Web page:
# Abstract

Meta-analysis upweights studies reporting lower standard errors and hence more precision. But in observational settings common to much research in social sciences, precision is not given to the researcher. Precision must be estimated, and thus can be p-hacked to achieve statistical significance. Simulations and applications show that spurious precision can invalidate inverse-variance weighting and bias-correction methods based on the funnel plot. Selection models fail to solve the problem, and common cures to publication bias can become worse than the disease. We introduce a novel approach that addresses spuriousness: meta-analysis instrumental variable estimator (MAIVE).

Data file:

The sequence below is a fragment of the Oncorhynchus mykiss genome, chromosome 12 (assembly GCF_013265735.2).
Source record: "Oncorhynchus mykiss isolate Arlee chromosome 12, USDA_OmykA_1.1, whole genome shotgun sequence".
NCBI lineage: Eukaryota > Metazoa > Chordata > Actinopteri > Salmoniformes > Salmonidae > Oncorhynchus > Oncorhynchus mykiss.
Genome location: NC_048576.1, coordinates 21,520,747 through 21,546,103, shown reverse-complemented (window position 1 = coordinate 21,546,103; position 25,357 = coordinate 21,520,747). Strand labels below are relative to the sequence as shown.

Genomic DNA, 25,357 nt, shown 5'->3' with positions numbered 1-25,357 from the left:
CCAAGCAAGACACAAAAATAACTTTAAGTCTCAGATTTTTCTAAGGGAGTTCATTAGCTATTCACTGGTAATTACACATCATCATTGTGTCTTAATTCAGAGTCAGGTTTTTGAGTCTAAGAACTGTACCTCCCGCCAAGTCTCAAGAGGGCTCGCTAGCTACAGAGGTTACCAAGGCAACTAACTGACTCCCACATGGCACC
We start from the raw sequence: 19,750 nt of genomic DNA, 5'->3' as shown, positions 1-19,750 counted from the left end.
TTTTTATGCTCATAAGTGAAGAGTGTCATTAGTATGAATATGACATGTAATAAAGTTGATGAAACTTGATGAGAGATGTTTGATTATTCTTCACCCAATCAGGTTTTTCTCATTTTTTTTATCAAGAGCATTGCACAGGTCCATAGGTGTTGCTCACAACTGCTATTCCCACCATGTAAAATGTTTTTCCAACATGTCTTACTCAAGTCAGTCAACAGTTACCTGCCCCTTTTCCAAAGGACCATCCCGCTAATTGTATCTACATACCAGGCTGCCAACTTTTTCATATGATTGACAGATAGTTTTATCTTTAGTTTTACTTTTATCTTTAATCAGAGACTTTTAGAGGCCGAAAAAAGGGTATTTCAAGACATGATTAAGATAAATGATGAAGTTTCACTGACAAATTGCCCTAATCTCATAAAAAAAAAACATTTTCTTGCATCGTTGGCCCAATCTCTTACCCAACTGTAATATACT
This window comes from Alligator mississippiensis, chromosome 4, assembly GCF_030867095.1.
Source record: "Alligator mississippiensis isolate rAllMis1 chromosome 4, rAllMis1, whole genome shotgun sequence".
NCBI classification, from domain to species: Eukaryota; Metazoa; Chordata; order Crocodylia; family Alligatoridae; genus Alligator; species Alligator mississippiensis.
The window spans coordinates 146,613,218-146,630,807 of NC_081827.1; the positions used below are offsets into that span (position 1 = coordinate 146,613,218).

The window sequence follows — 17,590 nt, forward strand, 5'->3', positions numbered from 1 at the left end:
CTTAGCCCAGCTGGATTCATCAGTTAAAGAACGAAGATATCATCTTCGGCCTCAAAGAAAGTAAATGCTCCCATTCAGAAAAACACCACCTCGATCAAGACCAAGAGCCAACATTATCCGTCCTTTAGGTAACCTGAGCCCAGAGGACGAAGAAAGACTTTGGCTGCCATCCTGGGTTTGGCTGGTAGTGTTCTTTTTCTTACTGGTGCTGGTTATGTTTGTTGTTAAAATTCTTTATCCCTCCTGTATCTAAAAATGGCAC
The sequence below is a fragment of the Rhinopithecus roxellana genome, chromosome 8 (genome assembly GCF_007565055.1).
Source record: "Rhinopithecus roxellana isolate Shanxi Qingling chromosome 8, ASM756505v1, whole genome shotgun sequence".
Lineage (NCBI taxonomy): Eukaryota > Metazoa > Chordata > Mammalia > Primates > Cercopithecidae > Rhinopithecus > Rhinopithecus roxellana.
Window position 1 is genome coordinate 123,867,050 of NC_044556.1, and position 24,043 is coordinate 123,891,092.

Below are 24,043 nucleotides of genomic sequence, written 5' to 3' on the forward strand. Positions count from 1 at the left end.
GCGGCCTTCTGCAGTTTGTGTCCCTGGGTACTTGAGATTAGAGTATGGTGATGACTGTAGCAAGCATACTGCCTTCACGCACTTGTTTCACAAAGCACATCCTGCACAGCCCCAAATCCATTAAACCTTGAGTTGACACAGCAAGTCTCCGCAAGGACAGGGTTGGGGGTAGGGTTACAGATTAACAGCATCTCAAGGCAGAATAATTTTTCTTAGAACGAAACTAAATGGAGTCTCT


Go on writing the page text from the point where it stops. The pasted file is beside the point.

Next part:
**Fig: Spurious precision (right pannel) renders common meta-analysis techniques biased**

**Reference:**Irsova Z., Bom P. R. D., Havranek T., and H. Rachinger (2023): "Spurious Precision in Meta-Analysis of Observational Research." Charles University, Prague. Available at meta-analysis.cz/maive.